Amy Fruchtman 9/10/05
Everyone needs inspiration. It's what provides the blueprints for our future. For me, inspiration hit me like a pile of cement bricks. But just as fast as it had hit me, it was taken away. My inspiration was Mr. Martin, and his funeral tore my blueprints to shreds.
That was years ago, though. In fact, it was exactly 4 years ago to this day. Now, as I climb the coldstones of this abandoned elementary school, memories rush back to my head. It wasn't my idea to explore the building; I just can't say no to my easy friends. I felt determined at times to gain their trust, being the only girl among us. They respected me.
"You need any help, Amy?" Bob called as I dangled from the dirty window sill. Jumping down the rest of the way, my feet hit the dark, glass littered floor, echoing back to the ruins. The others were far up ahead, already climbing the broken ladder we had found out back. One by one, step by step, each of us warily inched out way up to the plank of wood to the second floor. I never trusted that splintery plank for a second.
"Try not to touch the walls." Josh called to me as I lifted myself from the last step of the ladder to the ledge. Standing up was the hardest part-it felt like the ground floor was a thousand miles down. The wooden floors reminded me of when Mr. Martin would let us brainstorm on the wooden playground outside, bringing warmth to my heart.
He taught me everything I wanted to know about writing. It became my passion. Though I always had a problem with writers block, he always offered help. "You can write about anything," I remember him telling me once, "Anything your creative heart desires, Amy." He'd pick up a random object in the room; one time, he had given me a red balloon. Placing the string in my tiny hands, he explained that it wasn't just a balloon-it could be anything. It could be the key to a toddler's soul, the symbol of joy of an amusement park, the reason one would continue to live…I ended up writing a 3-page story about that one balloon, and I've never had writers block since. That man had opened me up to a whole new world.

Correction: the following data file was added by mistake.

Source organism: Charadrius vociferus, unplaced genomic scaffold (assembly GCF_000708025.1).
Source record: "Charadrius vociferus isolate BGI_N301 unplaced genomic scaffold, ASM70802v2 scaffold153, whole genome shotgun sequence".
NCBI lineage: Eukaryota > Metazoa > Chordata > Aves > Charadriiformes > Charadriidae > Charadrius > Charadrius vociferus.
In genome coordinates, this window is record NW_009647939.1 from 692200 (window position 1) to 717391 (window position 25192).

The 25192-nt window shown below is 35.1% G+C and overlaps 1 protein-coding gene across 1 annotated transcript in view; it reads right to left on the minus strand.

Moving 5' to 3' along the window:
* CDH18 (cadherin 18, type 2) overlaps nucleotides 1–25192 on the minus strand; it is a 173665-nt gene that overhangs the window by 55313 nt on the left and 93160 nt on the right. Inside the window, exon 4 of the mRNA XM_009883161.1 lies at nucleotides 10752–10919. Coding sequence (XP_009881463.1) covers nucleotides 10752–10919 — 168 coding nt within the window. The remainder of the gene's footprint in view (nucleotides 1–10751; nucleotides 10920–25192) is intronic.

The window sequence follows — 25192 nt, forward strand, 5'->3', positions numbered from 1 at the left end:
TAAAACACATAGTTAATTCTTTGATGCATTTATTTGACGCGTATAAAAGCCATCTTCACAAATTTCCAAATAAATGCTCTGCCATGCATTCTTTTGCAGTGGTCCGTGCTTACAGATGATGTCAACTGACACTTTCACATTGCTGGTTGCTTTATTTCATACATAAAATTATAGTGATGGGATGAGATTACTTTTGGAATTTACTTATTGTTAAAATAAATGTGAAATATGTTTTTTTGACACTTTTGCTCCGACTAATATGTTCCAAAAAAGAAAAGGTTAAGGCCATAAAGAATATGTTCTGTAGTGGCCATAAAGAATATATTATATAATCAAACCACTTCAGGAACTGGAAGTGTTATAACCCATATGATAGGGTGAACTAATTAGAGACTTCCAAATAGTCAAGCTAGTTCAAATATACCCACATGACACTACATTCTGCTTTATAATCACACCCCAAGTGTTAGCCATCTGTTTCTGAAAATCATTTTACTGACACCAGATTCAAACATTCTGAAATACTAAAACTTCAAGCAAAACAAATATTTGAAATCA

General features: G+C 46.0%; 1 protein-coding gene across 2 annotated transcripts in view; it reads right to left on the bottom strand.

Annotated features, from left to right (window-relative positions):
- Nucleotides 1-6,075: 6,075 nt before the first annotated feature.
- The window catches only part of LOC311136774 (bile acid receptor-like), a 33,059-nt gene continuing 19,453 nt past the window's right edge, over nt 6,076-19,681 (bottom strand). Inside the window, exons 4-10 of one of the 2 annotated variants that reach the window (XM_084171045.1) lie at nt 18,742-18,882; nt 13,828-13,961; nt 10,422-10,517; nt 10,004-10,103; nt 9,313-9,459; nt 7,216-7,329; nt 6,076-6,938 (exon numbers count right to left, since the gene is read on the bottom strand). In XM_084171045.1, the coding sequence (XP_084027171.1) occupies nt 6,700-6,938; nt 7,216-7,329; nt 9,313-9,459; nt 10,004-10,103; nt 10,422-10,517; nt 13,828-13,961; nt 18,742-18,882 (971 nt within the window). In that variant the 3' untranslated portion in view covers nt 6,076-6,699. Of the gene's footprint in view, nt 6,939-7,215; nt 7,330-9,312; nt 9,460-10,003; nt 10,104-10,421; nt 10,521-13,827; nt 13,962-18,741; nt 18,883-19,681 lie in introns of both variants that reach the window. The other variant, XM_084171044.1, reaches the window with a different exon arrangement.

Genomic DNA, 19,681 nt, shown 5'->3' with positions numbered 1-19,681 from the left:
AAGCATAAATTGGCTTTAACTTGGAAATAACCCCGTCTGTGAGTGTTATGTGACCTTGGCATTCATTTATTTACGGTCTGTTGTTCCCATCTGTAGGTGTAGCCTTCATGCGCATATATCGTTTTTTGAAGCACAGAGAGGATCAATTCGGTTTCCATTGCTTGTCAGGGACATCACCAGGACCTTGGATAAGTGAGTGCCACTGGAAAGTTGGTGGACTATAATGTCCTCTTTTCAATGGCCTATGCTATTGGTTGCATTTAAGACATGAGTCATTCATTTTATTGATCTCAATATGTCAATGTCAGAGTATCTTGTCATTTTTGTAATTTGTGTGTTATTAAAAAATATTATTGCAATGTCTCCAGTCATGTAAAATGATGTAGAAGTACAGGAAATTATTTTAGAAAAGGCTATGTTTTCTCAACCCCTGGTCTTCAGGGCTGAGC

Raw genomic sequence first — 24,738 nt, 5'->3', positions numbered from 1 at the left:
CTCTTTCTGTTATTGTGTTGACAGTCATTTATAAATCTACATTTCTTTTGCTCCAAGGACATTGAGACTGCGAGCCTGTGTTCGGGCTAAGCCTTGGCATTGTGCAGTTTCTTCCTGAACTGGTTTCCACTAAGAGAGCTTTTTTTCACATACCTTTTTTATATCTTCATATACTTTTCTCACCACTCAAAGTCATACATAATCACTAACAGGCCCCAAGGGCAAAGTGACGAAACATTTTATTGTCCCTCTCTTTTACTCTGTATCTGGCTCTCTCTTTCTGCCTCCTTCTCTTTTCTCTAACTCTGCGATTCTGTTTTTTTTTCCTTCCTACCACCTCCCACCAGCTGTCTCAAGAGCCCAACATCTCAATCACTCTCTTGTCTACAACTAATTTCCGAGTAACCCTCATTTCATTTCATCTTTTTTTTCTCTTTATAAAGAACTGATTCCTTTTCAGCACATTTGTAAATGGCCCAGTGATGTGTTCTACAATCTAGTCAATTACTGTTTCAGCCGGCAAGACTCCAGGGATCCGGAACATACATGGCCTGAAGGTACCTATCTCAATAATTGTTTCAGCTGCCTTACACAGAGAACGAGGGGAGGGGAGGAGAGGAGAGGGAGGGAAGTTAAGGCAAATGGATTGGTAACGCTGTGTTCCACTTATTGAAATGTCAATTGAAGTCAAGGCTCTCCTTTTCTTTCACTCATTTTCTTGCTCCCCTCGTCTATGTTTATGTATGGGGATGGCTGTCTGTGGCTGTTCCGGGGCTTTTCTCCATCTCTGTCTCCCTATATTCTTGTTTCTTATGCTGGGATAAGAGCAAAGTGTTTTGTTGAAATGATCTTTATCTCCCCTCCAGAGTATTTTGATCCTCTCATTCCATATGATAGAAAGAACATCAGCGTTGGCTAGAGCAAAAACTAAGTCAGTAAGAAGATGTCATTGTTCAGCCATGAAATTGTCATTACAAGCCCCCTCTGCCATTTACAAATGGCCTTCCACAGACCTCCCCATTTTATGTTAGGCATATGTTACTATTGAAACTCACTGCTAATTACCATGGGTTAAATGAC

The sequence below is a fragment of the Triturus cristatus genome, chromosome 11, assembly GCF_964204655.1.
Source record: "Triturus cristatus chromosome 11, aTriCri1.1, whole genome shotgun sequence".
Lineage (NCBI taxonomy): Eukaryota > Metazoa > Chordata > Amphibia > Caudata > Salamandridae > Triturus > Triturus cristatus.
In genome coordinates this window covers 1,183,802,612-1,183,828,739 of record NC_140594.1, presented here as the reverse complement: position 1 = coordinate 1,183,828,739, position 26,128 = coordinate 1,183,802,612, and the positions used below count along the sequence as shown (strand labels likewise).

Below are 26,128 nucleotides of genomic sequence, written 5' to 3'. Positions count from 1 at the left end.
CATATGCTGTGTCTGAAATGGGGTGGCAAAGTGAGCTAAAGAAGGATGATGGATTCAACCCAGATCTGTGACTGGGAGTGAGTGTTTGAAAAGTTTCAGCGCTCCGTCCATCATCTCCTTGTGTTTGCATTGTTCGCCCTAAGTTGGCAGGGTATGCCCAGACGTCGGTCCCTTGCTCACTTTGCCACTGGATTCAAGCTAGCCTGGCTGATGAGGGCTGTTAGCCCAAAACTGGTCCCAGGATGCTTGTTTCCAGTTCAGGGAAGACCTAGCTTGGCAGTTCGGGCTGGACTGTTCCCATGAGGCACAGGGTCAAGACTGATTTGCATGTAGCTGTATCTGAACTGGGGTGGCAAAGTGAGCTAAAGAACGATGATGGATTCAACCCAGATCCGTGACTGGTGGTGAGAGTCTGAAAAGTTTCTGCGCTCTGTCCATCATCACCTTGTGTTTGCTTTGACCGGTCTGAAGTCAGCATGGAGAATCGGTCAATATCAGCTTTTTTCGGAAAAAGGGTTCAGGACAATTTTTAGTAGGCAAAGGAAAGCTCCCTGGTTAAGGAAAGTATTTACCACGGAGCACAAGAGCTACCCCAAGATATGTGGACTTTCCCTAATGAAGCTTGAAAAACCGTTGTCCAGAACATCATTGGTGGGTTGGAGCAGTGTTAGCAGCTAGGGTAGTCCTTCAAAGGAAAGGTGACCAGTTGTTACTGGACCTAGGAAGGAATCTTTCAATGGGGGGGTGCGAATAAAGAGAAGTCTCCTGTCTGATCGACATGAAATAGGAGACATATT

Crossing the plank, the other boys ran up the crooked stairwell. Patches of light rayed through the boarded up windows like a movie projector shining on an empty, dark screen. Exploring this place was almost a sting to my memories. The day of Mr. Martin's death was still burned into my brain, as fresh as it was years ago. I looked down at my hands that once held that balloon, now dirt covered and grey. I traced the lined indents in my palm. It hurt so much to see him leave.
I put on a façade in front of my friends. None of them had ever even heard of Mr. Martin, and it was no time to be getting upset. I never truly learned how to put the past behind me, but they didn't need to know that. I tried my best to just forget about it, at least for right then.
"Check out the chalkboard!" Bob shouted, calling the group of kids over, I could see the boys surrounding it, murmuring under their breathes. Approaching the chalkboard, my heart came to a complete stop.
On the chalkboard, which seemed freshly washed and drawn, was one lone balloon, floating up into a pit of clouds. Perfectly round, with the glint mark shining in the chalk's imaginary sun, the balloon seemed peaceful and alone. I reached out to touch it, swiping the balloon string with my fingers. Looking down at my gritty hands, the chalk seemed to have a rusty red tint. The very same red scrap of rubber I had held in my grimey, sixth-grade hands was inscribed on this board, floating up to Mr. Martins new home.
Ever since that afternoon at the old, abandoned school, I made peace with the past. Mr. Martin might be gone, but he'll always be with me in my heart. We looked all around the school that afternoon, but didn't once find one piece of chalk that anyone could have drawn on with. Whoever drew that on the board that afternoon re-wrote my blueprints. And thanks to that balloon, they're indestructible.